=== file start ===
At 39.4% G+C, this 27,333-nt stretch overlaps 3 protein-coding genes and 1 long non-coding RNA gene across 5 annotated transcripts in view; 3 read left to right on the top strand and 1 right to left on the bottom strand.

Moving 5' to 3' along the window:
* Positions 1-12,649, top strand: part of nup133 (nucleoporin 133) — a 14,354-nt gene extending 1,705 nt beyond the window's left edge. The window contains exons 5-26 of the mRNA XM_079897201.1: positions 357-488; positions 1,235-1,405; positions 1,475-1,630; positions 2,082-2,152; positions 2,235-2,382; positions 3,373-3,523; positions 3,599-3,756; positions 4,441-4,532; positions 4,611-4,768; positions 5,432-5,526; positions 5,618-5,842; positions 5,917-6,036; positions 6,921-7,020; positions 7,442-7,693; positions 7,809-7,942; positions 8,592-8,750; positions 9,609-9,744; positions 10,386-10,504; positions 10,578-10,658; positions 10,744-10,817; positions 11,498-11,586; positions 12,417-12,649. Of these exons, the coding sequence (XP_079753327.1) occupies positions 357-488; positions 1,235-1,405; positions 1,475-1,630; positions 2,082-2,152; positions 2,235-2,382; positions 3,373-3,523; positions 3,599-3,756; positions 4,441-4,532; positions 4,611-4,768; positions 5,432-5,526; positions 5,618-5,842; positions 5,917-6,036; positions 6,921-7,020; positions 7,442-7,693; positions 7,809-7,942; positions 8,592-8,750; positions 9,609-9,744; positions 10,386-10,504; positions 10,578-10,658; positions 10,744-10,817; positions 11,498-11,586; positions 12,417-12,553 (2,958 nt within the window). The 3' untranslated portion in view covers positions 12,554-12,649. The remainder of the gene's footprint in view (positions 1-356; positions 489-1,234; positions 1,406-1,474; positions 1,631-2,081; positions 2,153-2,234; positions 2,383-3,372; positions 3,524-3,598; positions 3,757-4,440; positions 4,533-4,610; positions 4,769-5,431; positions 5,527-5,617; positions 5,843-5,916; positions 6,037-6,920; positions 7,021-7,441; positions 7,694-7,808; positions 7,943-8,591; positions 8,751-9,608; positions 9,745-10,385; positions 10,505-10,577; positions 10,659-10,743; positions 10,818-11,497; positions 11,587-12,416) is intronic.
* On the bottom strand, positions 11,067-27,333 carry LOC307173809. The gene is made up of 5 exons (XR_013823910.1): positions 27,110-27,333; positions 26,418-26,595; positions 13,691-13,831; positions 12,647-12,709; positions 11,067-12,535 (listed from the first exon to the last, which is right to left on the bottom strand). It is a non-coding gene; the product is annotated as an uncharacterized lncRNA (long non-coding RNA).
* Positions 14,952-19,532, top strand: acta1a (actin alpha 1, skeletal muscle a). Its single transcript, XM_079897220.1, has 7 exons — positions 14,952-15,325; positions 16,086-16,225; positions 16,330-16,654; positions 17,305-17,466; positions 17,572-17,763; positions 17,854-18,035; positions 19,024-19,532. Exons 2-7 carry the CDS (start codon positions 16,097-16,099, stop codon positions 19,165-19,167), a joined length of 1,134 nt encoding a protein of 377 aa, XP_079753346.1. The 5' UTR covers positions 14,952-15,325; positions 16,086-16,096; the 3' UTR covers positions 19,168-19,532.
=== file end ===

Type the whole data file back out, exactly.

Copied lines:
At 39.4% G+C, this 27,333-nt stretch overlaps 3 protein-coding genes and 1 long non-coding RNA gene across 5 annotated transcripts in view; 3 read left to right on the top strand and 1 right to left on the bottom strand.

Moving 5' to 3' along the window:
* Positions 1-12,649, top strand: part of nup133 (nucleoporin 133) — a 14,354-nt gene extending 1,705 nt beyond the window's left edge. The window contains exons 5-26 of the mRNA XM_079897201.1: positions 357-488; positions 1,235-1,405; positions 1,475-1,630; positions 2,082-2,152; positions 2,235-2,382; positions 3,373-3,523; positions 3,599-3,756; positions 4,441-4,532; positions 4,611-4,768; positions 5,432-5,526; positions 5,618-5,842; positions 5,917-6,036; positions 6,921-7,020; positions 7,442-7,693; positions 7,809-7,942; positions 8,592-8,750; positions 9,609-9,744; positions 10,386-10,504; positions 10,578-10,658; positions 10,744-10,817; positions 11,498-11,586; positions 12,417-12,649. Of these exons, the coding sequence (XP_079753327.1) occupies positions 357-488; positions 1,235-1,405; positions 1,475-1,630; positions 2,082-2,152; positions 2,235-2,382; positions 3,373-3,523; positions 3,599-3,756; positions 4,441-4,532; positions 4,611-4,768; positions 5,432-5,526; positions 5,618-5,842; positions 5,917-6,036; positions 6,921-7,020; positions 7,442-7,693; positions 7,809-7,942; positions 8,592-8,750; positions 9,609-9,744; positions 10,386-10,504; positions 10,578-10,658; positions 10,744-10,817; positions 11,498-11,586; positions 12,417-12,553 (2,958 nt within the window). The 3' untranslated portion in view covers positions 12,554-12,649. The remainder of the gene's footprint in view (positions 1-356; positions 489-1,234; positions 1,406-1,474; positions 1,631-2,081; positions 2,153-2,234; positions 2,383-3,372; positions 3,524-3,598; positions 3,757-4,440; positions 4,533-4,610; positions 4,769-5,431; positions 5,527-5,617; positions 5,843-5,916; positions 6,037-6,920; positions 7,021-7,441; positions 7,694-7,808; positions 7,943-8,591; positions 8,751-9,608; positions 9,745-10,385; positions 10,505-10,577; positions 10,659-10,743; positions 10,818-11,497; positions 11,587-12,416) is intronic.
* On the bottom strand, positions 11,067-27,333 carry LOC307173809. The gene is made up of 5 exons (XR_013823910.1): positions 27,110-27,333; positions 26,418-26,595; positions 13,691-13,831; positions 12,647-12,709; positions 11,067-12,535 (listed from the first exon to the last, which is right to left on the bottom strand). It is a non-coding gene; the product is annotated as an uncharacterized lncRNA (long non-coding RNA).
* Positions 14,952-19,532, top strand: acta1a (actin alpha 1, skeletal muscle a). Its single transcript, XM_079897220.1, has 7 exons — positions 14,952-15,325; positions 16,086-16,225; positions 16,330-16,654; positions 17,305-17,466; positions 17,572-17,763; positions 17,854-18,035; positions 19,024-19,532. Exons 2-7 carry the CDS (start codon positions 16,097-16,099, stop codon positions 19,165-19,167), a joined length of 1,134 nt encoding a protein of 377 aa, XP_079753346.1. The 5' UTR covers positions 14,952-15,325; positions 16,086-16,096; the 3' UTR covers positions 19,168-19,532.